Dave McGovern
staff writer
October 13, 2005
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Rock Music Reviews
Thanksgiving
Thanksgiving

What is a masterpiece? Way back in the day, the days of peasants, nobles and pantaloons there were organizations called guilds. The Guild was a collective of highly skilled artisans called masters. In order to join the guild an artisan had to prove that he was a master. To do this the artisan had to submit a masterpiece: the best work they could possibly make to impress a board of existing masters. If the masters agreed that the artisan was indeed talented enough he (sorry ladies it was a male dominated world back then) was accepted into the guild. This is what Adrian Orange of Thanksgiving has done on his latest release, Thanksgiving. This album is Adrian's masterpiece, not in the sense that is a great work in the field of music, but this is a presentation and demonstration of his craft.

A lot of work was put in to Thanksgiving. It was recorded over a full year, from April 2004 to April 2005. The record is released as a triple vinyl in three tasty colors (red, white and blue!) as well as with a CD of the album so you can rip it onto your computer or take it on the go (I'm still working on my portable turntable). The album is divided into three parts or themes: Part One - Fuck The World, Part Two - I am Yours, and Part Three - Welcome Home Human.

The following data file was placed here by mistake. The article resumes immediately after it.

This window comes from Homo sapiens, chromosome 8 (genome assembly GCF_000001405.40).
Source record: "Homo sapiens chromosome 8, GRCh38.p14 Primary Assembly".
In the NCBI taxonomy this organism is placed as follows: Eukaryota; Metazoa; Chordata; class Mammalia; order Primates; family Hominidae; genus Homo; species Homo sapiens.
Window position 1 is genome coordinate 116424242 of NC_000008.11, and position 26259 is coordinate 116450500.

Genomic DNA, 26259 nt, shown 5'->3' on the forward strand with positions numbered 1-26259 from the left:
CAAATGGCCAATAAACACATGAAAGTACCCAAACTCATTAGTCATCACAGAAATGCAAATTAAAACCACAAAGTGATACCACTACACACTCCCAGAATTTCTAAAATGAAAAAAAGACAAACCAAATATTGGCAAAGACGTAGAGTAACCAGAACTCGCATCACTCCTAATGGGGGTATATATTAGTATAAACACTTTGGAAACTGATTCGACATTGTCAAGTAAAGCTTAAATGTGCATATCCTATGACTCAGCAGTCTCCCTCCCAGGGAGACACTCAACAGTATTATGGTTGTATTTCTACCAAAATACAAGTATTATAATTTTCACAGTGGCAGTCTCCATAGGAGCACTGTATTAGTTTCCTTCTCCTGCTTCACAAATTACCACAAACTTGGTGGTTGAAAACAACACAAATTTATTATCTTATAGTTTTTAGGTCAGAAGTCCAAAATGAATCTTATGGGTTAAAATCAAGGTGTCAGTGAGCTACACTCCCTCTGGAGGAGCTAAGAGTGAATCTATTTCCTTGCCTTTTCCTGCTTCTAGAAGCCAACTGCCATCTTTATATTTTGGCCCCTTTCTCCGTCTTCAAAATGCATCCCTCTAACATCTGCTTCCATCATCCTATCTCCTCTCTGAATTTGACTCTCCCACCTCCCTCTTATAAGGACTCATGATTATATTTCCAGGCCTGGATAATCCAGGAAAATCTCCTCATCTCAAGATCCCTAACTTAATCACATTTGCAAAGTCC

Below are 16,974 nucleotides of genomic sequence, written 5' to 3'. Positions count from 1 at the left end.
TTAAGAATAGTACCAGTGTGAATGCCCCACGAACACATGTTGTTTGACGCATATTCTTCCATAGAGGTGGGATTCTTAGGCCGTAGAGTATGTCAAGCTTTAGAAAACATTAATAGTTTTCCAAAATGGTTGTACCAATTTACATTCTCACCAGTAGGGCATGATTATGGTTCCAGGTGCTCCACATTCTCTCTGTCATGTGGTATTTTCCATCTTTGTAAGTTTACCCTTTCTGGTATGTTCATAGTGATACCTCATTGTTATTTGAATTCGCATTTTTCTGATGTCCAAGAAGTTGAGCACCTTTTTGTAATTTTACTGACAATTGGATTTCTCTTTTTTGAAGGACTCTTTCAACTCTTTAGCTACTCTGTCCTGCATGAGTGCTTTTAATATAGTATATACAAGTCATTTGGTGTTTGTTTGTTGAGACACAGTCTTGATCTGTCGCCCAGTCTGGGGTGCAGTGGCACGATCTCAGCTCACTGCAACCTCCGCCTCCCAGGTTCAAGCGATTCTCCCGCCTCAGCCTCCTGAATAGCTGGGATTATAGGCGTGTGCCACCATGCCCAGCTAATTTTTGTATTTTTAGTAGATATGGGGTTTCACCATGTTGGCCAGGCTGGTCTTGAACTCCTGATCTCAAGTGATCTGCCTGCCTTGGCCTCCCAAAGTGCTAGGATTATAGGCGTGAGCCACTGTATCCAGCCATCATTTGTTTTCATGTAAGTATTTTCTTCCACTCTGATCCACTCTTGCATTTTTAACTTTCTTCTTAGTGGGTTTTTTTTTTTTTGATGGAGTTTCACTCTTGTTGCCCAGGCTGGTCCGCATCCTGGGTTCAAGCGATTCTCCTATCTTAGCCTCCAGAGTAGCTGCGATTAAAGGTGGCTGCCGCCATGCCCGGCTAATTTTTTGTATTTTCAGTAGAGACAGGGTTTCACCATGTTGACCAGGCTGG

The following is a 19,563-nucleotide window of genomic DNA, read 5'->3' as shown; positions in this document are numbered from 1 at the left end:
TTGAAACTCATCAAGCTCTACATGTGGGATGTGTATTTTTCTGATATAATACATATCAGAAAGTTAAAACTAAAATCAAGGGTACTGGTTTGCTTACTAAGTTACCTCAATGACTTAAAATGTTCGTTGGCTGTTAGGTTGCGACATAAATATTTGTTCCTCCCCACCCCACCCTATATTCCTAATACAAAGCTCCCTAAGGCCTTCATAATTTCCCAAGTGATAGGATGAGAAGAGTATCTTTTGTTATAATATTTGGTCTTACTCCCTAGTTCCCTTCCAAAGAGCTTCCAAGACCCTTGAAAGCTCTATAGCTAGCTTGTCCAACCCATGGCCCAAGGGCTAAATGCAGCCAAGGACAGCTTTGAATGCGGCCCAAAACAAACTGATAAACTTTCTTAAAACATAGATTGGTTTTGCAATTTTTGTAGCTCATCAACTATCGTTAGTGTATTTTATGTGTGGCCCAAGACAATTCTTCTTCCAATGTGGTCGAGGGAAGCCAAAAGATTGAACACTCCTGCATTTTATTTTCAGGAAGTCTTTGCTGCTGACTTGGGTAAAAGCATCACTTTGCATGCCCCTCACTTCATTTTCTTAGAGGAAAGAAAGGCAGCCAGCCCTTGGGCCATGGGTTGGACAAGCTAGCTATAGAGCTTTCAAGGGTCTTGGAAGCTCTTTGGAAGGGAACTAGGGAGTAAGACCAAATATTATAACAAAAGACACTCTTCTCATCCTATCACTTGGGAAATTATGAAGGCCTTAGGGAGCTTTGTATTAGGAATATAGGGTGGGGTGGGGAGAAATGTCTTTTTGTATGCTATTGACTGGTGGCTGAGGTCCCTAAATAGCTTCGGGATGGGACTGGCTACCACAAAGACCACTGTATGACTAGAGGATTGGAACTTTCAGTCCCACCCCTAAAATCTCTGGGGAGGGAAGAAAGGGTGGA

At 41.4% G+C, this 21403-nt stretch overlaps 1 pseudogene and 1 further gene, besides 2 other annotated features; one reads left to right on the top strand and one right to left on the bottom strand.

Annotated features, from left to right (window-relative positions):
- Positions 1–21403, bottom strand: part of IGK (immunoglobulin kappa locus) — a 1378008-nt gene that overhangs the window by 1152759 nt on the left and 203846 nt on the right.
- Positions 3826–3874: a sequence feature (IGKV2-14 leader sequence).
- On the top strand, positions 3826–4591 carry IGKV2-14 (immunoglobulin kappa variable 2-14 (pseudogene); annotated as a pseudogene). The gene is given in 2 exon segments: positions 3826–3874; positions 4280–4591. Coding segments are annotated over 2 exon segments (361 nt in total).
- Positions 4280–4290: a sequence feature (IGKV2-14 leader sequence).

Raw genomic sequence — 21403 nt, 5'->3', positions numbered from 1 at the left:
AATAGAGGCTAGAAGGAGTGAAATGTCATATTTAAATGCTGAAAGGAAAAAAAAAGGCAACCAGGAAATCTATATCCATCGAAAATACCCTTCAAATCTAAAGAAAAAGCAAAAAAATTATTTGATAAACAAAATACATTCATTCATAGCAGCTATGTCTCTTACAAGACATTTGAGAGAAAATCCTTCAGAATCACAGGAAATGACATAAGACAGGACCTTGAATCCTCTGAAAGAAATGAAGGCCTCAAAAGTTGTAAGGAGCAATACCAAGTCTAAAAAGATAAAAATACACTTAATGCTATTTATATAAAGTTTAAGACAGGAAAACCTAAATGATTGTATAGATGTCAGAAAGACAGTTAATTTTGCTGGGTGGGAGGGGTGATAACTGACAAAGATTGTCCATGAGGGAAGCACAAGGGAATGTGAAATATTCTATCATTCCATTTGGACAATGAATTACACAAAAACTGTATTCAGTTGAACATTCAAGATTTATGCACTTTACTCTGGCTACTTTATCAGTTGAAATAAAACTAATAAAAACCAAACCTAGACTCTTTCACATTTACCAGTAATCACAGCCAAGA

Thanksgiving was definitely not made in a hurry, but it did not take alot of effort to make. I am not knocking Adrian in any way. What I mean is that the album is so natural and organic; it wasn't created, it was born. Thanksgiving is the epitome of honesty and simplicity, just like a newborn. The music is mostly just acoustic guitar with Adrian's monotone vocals often falling slightly flat. The elementary rhymes and monosyllabic emotions of Thanksgiving annoyed me on previous albums, but on the self-titled I am brought into Adrian's world and childlike candid music. Sometimes the song feels so personal, you wonder if you should even be listening.

In "Black Paintings" Adrian sings "The moments of my life are the songs that I write / I've tried to hold them but I can't." These musing got away from Adrian and somehow found their way to our ears to give us new perspective. Music isn't supposed to be this simple and easy, but for Adrian, on this album, it works. Who ever thought off-rhythm hand claps could be so beautiful (such as on "What do you want now human") or that you could find yourself in total agreement with the line from "Fuck the World": "fuck the world / when the sun sets its beautiful".

What is a bit putting off is that much of this album is very similar to Mount Eerie's No Flashlight . Though it's hard to say who influenced who. Phil Elverum (of Mount Eerie) and Adrian are friends and collaborators; Phil appears on Thanksgiving even. It is just a bit disconcerting when two artists so closely related begin to sound so similar only their vocals are interchangeable, and there are a few songs on Thanksgiving that could easily be Mount Eerie songs.

This self-titled triple vinyl is where Adrian bears his soul and really shows us the full extent of his abilities. If you have not heard Thanksgiving yet check out the self-titled and get a feel for what the music is all about. Has Adrian reached master status yet? For the lo-fi Pacific Northwest guild I would easily say that, yes, he has proven himself a master.

Release date: 2006
Label: Marriage Records
Rating: 6.5 / 10

On the web: http://www.marriagerecs.com/thanksgiving
[RMR]